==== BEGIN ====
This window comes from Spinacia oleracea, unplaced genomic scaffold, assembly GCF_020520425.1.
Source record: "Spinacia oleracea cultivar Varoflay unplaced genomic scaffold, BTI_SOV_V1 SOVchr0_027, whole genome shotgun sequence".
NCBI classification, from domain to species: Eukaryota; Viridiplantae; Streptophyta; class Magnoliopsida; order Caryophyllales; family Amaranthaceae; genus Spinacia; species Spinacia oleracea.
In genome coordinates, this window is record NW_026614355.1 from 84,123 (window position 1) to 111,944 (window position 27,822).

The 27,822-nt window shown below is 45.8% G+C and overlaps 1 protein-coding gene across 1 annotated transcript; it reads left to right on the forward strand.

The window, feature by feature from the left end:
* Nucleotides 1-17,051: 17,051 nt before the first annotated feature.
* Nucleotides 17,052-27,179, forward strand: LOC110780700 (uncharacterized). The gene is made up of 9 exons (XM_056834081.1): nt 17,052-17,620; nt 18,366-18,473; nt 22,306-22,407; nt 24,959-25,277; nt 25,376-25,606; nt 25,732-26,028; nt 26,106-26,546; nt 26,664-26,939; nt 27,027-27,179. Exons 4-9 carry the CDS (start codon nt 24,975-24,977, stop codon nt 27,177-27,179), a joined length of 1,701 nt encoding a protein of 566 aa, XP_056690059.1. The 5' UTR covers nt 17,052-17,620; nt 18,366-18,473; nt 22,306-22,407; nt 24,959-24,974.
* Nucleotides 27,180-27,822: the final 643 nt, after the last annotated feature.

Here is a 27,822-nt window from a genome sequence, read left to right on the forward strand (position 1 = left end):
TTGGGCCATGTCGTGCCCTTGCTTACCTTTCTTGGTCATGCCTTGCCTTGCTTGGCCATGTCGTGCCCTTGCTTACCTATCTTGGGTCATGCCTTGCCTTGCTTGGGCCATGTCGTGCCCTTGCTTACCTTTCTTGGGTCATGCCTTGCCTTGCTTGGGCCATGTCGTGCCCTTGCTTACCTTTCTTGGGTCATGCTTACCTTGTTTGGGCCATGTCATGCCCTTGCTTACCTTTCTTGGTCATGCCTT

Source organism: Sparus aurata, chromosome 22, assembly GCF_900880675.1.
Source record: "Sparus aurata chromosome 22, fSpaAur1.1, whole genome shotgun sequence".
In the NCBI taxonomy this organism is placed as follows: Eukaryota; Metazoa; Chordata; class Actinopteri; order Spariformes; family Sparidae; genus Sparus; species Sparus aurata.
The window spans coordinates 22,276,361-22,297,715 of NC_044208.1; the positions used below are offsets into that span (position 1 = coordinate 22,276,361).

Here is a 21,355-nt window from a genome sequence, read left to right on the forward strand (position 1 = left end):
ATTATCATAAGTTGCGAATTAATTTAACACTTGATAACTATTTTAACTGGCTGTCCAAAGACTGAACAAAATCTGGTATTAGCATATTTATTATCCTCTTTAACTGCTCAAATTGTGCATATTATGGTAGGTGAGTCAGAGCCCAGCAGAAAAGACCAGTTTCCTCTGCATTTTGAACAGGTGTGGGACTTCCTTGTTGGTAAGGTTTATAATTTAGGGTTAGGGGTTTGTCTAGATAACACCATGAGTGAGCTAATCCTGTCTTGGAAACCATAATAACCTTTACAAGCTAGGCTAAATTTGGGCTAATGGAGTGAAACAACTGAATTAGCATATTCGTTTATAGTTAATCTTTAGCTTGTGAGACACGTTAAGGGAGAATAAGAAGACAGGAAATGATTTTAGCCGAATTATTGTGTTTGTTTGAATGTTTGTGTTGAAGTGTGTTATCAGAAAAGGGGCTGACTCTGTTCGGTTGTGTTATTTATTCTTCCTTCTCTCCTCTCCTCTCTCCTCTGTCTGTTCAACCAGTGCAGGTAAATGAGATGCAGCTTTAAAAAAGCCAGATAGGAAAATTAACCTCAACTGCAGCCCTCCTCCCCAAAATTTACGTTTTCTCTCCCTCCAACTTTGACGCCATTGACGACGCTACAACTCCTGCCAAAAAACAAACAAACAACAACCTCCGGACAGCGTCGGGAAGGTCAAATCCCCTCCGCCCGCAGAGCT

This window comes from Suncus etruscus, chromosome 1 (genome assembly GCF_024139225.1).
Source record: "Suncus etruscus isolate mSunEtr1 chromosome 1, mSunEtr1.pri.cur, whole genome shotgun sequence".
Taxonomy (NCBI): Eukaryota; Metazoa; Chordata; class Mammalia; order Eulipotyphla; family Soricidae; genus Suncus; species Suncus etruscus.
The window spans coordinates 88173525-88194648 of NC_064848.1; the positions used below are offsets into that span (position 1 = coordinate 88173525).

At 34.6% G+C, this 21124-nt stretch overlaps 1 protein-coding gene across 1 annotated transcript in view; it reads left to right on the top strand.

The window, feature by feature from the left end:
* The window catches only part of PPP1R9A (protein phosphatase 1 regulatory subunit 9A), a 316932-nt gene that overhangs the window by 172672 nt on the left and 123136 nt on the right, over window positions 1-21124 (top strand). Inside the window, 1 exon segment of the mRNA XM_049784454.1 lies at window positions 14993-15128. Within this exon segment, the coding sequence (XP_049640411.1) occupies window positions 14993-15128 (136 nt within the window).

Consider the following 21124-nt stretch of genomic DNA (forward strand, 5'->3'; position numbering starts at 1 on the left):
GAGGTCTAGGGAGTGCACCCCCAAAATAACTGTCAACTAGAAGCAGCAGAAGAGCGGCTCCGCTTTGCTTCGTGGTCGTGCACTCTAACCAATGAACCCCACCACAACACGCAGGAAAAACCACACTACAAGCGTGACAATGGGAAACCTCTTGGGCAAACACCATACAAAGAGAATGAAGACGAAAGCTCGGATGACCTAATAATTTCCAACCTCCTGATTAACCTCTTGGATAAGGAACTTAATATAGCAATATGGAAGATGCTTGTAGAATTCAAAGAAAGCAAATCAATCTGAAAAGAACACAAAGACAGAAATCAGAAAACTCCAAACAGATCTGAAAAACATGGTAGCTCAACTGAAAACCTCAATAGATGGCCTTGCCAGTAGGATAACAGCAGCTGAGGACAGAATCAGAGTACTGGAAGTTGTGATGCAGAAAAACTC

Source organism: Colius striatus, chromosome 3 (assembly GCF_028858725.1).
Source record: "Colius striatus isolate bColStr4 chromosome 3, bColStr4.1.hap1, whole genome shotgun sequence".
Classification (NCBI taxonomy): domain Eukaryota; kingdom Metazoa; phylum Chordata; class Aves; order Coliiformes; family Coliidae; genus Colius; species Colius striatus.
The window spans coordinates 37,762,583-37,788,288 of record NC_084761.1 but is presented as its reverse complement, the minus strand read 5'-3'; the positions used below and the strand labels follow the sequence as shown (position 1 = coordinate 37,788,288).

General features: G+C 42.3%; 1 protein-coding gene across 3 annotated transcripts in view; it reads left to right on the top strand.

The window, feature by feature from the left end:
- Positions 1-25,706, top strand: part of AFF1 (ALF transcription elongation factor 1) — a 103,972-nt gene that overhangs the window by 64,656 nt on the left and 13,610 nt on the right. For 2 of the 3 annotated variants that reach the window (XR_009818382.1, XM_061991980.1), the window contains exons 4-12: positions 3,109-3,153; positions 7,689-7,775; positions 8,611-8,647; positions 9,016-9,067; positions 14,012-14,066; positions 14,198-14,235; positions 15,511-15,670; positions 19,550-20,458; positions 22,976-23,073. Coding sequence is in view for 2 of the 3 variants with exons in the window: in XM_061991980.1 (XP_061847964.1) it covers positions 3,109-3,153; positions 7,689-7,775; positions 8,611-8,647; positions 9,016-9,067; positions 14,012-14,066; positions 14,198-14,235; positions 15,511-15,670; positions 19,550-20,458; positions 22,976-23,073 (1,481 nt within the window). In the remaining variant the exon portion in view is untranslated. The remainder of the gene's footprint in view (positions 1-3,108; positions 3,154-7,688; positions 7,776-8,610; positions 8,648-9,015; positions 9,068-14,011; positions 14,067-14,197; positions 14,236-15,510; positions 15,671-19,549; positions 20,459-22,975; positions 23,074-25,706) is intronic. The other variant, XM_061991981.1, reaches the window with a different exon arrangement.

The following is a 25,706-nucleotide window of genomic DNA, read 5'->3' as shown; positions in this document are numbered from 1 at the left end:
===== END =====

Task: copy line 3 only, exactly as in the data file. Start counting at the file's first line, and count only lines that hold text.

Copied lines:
NCBI classification, from domain to species: Eukaryota; Viridiplantae; Streptophyta; class Magnoliopsida; order Caryophyllales; family Amaranthaceae; genus Spinacia; species Spinacia oleracea.